This was my first viewing of The Tin Drum, and I have to confess that I don't know whether I'll be able to sit through it again. Not because I found it a waste of time; there's certainly plenty to chew on and the film has some intriguing points to make. No, the reason I don't really wish to sit through the film again is that it contains some exceptionally disturbing material, which I'm not particularly keen to witness more than once. To begin with, there's the gross-out stuff—live eels being pulled out of a severed cow head while a woman pukes violently in the background, a woman eating raw fish (head, scales and all) and so on. Some of that material is stomach-churning, but the really disturbing stuff involves placing young actor David Bennett into a variety of explicit sexual situations. Though the character is supposed to be in his late teens by the time these scenes take place, Bennett was only twelve years old when the movie was filmed (the film was the subject of court battles after it was declared obscene in Oklahoma County). While I don't think the movie qualifies as child pornography, the decision to put a young actor like Bennett into some of the situations they put him into is questionable. I'll put it this way: if it had been a twelve year-old girl acting opposite an adult male, the outrage would have been much louder. Some will undoubtedly find my concerns prudish and needless, but I'm a pretty desensitized movie buff and some of the material The Tin Drum offered made me a bit uncomfortable. I can only assume that others may react the same way.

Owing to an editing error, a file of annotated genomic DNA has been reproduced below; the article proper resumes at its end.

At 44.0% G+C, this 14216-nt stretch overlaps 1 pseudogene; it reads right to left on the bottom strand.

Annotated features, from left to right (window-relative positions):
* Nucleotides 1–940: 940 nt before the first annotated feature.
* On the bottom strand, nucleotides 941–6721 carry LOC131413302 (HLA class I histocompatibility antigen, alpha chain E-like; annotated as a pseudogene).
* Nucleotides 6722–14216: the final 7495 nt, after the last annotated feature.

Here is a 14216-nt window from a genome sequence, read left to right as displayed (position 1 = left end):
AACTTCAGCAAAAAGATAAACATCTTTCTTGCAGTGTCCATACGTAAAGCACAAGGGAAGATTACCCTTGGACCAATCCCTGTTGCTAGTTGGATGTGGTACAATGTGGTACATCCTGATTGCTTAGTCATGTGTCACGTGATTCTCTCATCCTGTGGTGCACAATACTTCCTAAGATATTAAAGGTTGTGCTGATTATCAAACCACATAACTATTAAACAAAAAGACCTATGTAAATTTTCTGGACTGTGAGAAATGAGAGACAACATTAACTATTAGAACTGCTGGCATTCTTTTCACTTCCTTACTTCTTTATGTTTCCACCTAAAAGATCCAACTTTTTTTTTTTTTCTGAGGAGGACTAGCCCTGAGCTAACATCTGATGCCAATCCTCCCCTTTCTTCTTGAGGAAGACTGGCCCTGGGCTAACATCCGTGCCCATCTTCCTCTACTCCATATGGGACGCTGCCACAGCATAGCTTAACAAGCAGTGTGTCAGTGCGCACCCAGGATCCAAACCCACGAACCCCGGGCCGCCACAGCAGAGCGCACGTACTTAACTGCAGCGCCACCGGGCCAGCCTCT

The Tin Drum: Criterion Collection (Blu-ray) has received a solid 1080p/1.66:1 transfer. While the film's palette tends to be on the drab side (thus preventing the image from every really grabbing the viewer's attention), it's clean and well-preserved. A moderate measure of grain is onhand, giving things a very natural filmic look. Flesh tones are natural and blacks are reasonably deep. There's a bit of bothersome noise here and there, but it's not too prominent. The DTS HD 5.1 Master Audio track is sturdy, presenting the dialogue and Maurice Jarre's jittery score with crisp clarity. During the louder moments the track feels a little flat, but for the most part it gets the job done nicely. Supplements include an extensive new interview with Schlondorff (68 minutes), an interview with film scholar Timothy Corrigan (21 minutes), some old television footage spotlighting the film (four pieces that run 1-5 minute each), an audio recording of Grass reading from his novel (accompanied by footage from the film), a trailer and a booklet featuring essays by Grass and Michael Atkinson.
The Tin Drum is a troubling, ambitious, innovative and tedious film. In some ways, the 162-minute running time is scant considering how many things the film is attempting to cover. In other ways, it feels a lot longer than it needs to be. It's worth seeing, but that statement comes with a lot of caveats.